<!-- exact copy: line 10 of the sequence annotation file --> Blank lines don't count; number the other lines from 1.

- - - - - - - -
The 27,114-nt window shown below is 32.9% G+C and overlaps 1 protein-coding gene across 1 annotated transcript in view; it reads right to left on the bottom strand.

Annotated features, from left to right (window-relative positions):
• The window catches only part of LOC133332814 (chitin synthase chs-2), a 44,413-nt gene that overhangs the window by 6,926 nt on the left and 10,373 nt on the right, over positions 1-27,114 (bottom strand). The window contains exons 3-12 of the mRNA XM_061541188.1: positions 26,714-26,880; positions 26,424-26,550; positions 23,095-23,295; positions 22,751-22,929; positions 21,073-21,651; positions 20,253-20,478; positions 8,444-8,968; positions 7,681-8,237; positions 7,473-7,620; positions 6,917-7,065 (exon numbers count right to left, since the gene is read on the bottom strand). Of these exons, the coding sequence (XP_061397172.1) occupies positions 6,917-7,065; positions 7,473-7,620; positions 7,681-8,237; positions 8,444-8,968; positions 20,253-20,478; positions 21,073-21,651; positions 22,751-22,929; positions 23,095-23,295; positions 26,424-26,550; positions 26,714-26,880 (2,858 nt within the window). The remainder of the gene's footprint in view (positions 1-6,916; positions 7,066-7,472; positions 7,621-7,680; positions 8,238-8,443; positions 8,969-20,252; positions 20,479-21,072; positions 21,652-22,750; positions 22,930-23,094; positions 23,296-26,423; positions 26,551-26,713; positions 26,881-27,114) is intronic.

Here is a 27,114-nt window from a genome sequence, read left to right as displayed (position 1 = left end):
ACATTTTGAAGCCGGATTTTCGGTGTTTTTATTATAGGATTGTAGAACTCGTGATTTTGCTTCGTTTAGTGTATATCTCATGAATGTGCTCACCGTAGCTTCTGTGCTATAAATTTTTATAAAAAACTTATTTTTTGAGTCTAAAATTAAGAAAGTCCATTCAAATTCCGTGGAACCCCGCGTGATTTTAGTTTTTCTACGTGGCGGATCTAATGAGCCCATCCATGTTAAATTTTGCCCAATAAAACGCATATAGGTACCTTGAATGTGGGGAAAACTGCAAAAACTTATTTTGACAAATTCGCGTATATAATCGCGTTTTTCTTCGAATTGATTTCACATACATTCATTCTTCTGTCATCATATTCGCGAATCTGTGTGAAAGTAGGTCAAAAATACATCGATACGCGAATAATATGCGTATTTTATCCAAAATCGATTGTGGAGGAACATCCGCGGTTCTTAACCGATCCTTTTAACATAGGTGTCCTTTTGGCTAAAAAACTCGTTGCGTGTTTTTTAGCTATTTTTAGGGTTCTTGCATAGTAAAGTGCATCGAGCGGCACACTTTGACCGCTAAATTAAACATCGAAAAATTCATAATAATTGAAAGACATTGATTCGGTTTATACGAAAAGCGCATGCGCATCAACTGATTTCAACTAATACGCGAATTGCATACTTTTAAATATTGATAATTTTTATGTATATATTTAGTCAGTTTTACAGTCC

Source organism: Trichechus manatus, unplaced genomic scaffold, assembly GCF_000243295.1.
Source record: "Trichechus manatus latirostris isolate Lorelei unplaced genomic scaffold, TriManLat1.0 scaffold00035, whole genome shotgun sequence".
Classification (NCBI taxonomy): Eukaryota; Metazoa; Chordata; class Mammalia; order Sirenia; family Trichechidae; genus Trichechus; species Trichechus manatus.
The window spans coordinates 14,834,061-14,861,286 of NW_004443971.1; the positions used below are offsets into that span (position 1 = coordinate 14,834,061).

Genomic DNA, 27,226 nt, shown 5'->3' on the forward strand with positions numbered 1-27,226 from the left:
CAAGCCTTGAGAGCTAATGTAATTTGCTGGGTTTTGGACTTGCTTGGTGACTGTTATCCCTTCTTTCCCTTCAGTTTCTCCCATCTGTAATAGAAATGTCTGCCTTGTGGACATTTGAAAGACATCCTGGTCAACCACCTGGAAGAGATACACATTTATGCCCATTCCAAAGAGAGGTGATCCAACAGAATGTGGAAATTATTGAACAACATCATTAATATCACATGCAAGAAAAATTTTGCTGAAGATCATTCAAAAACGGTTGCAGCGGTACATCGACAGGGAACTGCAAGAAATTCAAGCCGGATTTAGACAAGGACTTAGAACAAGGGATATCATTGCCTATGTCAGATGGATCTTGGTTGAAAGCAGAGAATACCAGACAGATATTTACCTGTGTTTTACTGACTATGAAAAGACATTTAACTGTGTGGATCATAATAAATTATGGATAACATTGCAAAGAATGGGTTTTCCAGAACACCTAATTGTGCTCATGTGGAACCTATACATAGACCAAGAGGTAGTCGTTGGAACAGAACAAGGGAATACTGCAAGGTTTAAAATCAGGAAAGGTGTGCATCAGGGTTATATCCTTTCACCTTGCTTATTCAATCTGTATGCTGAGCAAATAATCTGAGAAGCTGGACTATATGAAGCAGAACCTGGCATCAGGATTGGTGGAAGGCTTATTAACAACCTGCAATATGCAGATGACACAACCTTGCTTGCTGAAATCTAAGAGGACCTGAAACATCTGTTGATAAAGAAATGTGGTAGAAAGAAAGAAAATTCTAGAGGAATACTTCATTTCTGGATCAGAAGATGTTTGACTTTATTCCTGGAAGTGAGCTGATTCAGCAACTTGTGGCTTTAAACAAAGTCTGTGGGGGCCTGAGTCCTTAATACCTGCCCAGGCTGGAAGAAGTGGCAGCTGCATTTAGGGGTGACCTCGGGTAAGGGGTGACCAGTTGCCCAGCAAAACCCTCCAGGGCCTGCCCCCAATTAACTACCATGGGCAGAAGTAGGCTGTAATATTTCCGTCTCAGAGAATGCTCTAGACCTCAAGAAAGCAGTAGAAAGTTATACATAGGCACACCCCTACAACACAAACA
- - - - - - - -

Genomic DNA, 27,226 nt, shown 5'->3' on the forward strand with positions numbered 1-27,226 from the left: